IMmePerdu, I was just thinking that would be a way we could all be together and it would be less expensive than 3 rooms and meals out all the time. I think I would rather have us stay together and see/hike a portion of the park than move around. Maybe I'm wrong in my thinking, I really am not sure.

Dayle Sep 2nd, 2017 09:01 AM

Renting a house might seem like a lower cost option, but you have to calculate the cost of up to 3 or 4 additional hours of driving back and forth (RT), loss of sightseeing time, and the very high cost of gas in and near the national parks. Most cabins and vacation homes are quite far away from the park entrances. The only exception might be near Gardiner, MT out the north entrance. Add more driving time.

MmePerdu Sep 2nd, 2017 09:11 AM

The problem could be getting enough beds in the same location in the park at this point. It appears to be 6 people, so you'll need at least 2 rooms, likely 3, for your group.

A house may, in fact, be the practical solution. Checking for cancellations might be impractical if there isn't availability at park lodgings now, though it is possible to cancel and re-book if enough rooms or cabins become available between now and then.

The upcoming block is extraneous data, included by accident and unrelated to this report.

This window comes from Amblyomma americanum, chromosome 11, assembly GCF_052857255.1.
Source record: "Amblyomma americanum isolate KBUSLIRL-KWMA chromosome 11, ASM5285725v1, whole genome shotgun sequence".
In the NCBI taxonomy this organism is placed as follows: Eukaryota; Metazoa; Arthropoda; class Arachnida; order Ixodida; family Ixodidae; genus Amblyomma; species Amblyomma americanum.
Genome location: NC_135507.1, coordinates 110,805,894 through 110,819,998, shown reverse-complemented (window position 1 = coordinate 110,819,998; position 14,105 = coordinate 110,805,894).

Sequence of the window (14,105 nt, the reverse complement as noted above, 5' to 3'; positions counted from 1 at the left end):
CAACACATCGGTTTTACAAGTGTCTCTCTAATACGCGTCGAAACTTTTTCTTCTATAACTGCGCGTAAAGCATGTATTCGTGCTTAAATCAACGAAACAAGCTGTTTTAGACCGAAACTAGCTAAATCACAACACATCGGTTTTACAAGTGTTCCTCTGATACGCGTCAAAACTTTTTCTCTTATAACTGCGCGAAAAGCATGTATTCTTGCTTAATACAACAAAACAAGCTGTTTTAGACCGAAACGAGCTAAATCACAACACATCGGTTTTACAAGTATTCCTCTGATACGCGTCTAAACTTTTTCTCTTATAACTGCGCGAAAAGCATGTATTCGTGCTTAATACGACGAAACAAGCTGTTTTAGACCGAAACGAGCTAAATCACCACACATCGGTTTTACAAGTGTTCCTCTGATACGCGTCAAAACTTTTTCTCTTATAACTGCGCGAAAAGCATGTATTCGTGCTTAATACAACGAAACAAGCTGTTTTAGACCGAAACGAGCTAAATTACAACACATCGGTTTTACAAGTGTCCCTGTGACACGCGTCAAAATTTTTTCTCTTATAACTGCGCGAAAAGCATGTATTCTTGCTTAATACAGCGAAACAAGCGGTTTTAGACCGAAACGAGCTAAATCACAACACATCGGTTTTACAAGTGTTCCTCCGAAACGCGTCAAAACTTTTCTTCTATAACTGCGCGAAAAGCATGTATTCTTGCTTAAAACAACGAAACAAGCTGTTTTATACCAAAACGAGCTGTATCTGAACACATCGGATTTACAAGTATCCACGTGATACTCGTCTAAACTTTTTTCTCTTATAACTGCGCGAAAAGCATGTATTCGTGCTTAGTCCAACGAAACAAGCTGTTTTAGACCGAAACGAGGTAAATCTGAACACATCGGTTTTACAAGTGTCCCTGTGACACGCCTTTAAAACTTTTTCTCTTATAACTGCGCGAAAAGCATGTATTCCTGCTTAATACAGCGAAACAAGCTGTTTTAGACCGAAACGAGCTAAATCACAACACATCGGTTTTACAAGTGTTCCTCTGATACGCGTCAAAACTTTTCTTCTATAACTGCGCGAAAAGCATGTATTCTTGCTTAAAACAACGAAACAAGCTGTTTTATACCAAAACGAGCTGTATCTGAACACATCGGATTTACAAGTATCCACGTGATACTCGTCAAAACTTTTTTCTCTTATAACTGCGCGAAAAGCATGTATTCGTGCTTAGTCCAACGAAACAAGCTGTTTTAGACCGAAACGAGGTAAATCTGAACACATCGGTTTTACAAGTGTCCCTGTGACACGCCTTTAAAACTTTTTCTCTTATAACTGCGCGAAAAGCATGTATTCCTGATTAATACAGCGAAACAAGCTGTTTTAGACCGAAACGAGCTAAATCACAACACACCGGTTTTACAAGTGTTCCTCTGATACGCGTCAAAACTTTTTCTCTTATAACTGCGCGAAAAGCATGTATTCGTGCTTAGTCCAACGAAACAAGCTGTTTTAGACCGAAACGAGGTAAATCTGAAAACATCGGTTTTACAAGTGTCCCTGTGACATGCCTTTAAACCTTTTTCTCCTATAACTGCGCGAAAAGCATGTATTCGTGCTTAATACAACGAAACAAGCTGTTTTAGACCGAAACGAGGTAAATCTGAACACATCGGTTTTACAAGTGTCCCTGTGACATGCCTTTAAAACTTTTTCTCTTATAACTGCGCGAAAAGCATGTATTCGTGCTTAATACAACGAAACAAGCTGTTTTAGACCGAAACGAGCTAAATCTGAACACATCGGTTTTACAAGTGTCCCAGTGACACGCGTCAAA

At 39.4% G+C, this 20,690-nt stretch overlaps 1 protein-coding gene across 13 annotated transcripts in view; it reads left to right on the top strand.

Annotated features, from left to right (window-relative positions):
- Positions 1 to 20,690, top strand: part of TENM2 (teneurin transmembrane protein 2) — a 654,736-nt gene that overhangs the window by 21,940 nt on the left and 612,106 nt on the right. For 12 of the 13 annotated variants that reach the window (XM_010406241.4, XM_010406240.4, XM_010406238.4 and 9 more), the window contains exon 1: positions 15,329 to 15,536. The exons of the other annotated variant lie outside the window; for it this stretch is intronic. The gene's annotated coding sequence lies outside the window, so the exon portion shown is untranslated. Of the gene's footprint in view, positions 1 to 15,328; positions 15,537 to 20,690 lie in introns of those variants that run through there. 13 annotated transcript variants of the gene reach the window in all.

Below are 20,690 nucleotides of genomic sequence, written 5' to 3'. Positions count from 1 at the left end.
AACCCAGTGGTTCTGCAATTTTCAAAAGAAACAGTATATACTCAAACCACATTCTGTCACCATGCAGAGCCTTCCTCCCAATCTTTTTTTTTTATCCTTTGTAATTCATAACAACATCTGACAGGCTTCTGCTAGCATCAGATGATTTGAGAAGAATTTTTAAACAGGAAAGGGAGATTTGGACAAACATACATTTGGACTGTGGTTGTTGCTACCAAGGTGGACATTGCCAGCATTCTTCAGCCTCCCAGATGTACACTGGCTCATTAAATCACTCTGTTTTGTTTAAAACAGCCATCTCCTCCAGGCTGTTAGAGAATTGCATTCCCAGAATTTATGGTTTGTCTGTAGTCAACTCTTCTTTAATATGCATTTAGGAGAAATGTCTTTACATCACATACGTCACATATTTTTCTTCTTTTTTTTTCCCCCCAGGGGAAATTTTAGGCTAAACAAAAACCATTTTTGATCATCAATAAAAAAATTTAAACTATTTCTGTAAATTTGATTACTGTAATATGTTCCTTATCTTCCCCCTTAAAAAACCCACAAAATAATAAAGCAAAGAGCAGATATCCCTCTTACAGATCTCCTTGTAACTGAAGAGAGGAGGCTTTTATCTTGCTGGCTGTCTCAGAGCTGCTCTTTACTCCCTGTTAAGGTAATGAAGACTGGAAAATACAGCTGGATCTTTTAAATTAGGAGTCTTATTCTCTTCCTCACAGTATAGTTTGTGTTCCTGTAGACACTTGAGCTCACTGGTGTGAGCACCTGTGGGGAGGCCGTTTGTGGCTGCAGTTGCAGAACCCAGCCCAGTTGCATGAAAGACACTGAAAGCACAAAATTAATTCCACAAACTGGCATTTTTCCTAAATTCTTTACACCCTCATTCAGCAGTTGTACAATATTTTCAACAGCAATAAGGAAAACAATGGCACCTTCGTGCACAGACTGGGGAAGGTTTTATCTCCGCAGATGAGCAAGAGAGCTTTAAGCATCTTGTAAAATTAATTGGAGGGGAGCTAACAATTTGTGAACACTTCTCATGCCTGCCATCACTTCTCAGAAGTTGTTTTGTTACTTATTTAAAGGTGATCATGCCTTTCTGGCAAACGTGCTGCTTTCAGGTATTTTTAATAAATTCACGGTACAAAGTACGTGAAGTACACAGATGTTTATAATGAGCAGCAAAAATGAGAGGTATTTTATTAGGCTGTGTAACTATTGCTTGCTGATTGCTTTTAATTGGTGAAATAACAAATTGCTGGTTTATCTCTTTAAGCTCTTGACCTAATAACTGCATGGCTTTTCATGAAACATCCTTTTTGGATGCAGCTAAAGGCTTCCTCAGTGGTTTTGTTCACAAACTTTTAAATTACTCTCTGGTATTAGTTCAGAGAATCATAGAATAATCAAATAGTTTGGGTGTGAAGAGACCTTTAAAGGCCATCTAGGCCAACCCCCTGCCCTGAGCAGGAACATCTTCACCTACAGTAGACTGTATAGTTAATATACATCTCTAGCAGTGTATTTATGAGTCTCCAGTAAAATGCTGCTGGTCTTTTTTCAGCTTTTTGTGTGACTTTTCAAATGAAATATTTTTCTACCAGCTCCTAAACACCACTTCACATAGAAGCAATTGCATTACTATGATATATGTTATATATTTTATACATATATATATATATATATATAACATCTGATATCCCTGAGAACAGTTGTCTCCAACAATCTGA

Aside from the significant downside of being far from the park attractions, if you found a house you like and booked it now, it would be done. And you have all those energetic young people to chauffeur you around.

Michael Sep 2nd, 2017 11:52 AM

We were a party of 12 and managed to get enough cabins behind the Lake Lodge. I did not make the reservations, but as I understand it, we were lucky in that it was the first week of the season and a large group cancelled at the last minute. Otherwise we would have had to use two different locations in Yellowstone.

sylvia3 Sep 2nd, 2017 12:26 PM

Look at a map of YNP. It is basically a figure 8, and there's really no need to move lodging to cover most of it. Staying in West Yellowstone/ Gardiner are good options.

Dayle Sep 2nd, 2017 12:28 PM

judy,

I would suggest you get started immediately checking rental properties, Yellowstone park maps, getting distances. Have some others in the group start on checking lodging options in the park. Remember to add significant time to the drive time estimates for whatever system you are using for mapping. There will be traffic, animal jams and multiple photo ops to take into consideration. There might be road construction in the park too. Be sure to check for that. It you must go during the 4th of July holiday weekend, be aware that is about the MOST crowded time for Yellowstone.

It would be a shame to travel all this way and spend the money and only see part of the park. It's amazing with many different areas, geological features and endless wildlife. Wildlife viewing is best in the dawn and dusk hours too. Another reason to stay in the park.